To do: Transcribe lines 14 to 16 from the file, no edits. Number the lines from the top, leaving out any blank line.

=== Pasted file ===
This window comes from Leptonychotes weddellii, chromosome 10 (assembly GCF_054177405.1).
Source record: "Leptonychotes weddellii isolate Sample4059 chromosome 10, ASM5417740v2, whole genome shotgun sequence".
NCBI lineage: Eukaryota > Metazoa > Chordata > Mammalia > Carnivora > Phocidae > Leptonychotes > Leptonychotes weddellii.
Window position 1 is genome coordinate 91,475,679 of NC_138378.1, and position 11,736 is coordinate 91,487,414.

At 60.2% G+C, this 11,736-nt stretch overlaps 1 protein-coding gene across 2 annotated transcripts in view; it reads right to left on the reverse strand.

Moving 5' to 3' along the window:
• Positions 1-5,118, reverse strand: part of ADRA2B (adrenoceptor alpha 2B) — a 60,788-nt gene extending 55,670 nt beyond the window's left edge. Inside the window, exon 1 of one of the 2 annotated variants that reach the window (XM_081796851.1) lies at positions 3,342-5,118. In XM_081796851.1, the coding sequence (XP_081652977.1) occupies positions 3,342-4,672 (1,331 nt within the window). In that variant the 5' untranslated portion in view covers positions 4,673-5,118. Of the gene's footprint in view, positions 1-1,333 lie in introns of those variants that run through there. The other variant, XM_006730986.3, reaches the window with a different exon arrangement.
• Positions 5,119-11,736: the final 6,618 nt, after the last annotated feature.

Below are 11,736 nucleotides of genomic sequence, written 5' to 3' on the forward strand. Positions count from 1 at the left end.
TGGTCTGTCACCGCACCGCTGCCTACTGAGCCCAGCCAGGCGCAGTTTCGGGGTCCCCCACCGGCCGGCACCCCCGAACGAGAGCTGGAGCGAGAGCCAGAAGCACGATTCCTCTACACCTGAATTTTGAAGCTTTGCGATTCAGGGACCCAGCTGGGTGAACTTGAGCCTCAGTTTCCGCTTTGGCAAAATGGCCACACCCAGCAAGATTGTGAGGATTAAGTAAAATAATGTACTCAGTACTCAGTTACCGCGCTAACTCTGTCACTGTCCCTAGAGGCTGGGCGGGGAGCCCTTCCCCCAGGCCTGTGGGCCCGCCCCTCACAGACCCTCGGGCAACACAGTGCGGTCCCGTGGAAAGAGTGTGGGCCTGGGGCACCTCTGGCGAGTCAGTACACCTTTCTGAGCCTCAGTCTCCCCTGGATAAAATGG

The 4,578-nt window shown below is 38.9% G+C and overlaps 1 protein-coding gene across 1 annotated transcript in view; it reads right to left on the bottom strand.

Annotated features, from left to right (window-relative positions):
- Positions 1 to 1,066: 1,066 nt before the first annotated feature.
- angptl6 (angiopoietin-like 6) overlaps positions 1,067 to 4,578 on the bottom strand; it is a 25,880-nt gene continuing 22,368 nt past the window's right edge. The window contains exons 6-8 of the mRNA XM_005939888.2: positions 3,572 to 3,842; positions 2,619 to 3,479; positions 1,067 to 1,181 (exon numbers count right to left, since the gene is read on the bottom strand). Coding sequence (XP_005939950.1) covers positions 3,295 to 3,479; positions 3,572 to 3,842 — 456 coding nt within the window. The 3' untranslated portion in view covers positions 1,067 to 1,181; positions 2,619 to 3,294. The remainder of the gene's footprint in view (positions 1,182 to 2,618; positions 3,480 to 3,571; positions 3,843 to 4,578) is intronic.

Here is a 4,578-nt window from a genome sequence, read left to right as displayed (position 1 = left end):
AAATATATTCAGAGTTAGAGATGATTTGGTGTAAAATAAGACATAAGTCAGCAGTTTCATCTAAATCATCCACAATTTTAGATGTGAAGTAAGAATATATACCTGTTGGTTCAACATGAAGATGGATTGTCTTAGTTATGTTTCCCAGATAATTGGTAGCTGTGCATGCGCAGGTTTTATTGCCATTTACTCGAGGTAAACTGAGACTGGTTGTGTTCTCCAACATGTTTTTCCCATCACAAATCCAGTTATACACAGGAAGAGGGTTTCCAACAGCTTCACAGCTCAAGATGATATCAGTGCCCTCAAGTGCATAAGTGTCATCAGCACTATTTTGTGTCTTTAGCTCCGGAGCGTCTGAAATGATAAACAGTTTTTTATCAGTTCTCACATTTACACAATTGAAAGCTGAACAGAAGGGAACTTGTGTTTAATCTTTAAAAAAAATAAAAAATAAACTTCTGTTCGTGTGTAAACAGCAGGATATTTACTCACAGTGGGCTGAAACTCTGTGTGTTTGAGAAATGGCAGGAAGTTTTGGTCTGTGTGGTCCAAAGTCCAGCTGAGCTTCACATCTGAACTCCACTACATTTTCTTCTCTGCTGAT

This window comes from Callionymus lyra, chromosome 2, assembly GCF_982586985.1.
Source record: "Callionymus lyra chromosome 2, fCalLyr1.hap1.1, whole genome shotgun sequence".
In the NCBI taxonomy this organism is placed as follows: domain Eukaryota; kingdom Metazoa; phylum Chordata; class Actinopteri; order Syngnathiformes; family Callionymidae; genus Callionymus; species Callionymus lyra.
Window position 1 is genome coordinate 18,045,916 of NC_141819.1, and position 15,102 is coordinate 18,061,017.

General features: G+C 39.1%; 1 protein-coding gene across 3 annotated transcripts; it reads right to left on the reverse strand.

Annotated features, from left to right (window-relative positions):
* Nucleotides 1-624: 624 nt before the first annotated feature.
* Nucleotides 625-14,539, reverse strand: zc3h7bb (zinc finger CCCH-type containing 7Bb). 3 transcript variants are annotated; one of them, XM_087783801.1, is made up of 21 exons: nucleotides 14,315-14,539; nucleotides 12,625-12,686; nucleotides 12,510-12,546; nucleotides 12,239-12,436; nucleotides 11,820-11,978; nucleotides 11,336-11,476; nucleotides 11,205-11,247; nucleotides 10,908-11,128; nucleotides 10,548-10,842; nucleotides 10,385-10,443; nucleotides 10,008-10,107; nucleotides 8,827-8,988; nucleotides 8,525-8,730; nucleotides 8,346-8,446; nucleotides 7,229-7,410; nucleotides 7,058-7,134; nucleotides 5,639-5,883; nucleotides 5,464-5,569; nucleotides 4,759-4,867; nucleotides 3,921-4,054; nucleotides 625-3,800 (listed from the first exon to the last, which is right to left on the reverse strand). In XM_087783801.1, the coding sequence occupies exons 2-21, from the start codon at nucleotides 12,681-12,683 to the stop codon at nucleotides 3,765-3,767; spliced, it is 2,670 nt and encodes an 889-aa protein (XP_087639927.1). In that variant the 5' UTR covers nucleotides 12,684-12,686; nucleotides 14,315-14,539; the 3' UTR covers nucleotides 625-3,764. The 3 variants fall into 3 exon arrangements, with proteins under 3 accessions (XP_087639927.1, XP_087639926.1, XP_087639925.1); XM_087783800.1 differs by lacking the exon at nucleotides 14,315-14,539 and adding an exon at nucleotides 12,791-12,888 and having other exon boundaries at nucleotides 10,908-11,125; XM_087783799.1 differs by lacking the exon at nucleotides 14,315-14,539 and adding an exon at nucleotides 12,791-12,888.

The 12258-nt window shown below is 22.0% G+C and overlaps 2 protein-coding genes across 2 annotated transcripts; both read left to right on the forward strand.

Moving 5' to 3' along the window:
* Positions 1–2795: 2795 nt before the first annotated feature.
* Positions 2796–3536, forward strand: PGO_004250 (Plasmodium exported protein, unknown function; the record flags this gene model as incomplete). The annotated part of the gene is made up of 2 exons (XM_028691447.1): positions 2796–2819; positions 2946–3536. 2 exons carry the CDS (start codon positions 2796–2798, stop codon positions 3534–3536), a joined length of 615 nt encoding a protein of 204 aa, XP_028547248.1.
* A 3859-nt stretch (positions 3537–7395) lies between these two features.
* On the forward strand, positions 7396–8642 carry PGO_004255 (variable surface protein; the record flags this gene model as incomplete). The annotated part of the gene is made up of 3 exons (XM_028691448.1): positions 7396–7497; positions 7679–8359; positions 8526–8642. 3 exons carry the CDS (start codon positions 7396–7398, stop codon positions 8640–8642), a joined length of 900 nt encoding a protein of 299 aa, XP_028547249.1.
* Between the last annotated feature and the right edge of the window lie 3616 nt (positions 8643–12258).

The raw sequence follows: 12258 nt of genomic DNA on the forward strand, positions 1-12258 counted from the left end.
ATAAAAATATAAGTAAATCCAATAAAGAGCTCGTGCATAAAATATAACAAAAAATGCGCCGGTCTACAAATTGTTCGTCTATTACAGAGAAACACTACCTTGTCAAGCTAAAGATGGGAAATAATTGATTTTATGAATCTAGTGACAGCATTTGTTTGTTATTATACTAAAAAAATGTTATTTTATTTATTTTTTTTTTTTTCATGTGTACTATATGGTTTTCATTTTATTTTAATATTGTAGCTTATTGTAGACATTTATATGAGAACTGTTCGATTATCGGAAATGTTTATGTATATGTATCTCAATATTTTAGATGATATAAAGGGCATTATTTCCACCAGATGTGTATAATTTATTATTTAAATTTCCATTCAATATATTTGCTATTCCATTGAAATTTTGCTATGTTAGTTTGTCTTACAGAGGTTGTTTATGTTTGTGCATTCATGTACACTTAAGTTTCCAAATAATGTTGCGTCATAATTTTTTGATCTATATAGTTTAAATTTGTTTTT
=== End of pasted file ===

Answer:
- angptl6 (angiopoietin-like 6) overlaps positions 1,067 to 4,578 on the bottom strand; it is a 25,880-nt gene continuing 22,368 nt past the window's right edge. The window contains exons 6-8 of the mRNA XM_005939888.2: positions 3,572 to 3,842; positions 2,619 to 3,479; positions 1,067 to 1,181 (exon numbers count right to left, since the gene is read on the bottom strand). Coding sequence (XP_005939950.1) covers positions 3,295 to 3,479; positions 3,572 to 3,842 — 456 coding nt within the window. The 3' untranslated portion in view covers positions 1,067 to 1,181; positions 2,619 to 3,294. The remainder of the gene's footprint in view (positions 1,182 to 2,618; positions 3,480 to 3,571; positions 3,843 to 4,578) is intronic.

Here is a 4,578-nt window from a genome sequence, read left to right as displayed (position 1 = left end):
AAATATATTCAGAGTTAGAGATGATTTGGTGTAAAATAAGACATAAGTCAGCAGTTTCATCTAAATCATCCACAATTTTAGATGTGAAGTAAGAATATATACCTGTTGGTTCAACATGAAGATGGATTGTCTTAGTTATGTTTCCCAGATAATTGGTAGCTGTGCATGCGCAGGTTTTATTGCCATTTACTCGAGGTAAACTGAGACTGGTTGTGTTCTCCAACATGTTTTTCCCATCACAAATCCAGTTATACACAGGAAGAGGGTTTCCAACAGCTTCACAGCTCAAGATGATATCAGTGCCCTCAAGTGCATAAGTGTCATCAGCACTATTTTGTGTCTTTAGCTCCGGAGCGTCTGAAATGATAAACAGTTTTTTATCAGTTCTCACATTTACACAATTGAAAGCTGAACAGAAGGGAACTTGTGTTTAATCTTTAAAAAAAATAAAAAATAAACTTCTGTTCGTGTGTAAACAGCAGGATATTTACTCACAGTGGGCTGAAACTCTGTGTGTTTGAGAAATGGCAGGAAGTTTTGGTCTGTGTGGTCCAAAGTCCAGCTGAGCTTCACATCTGAACTCCACTACATTTTCTTCTCTGCTGAT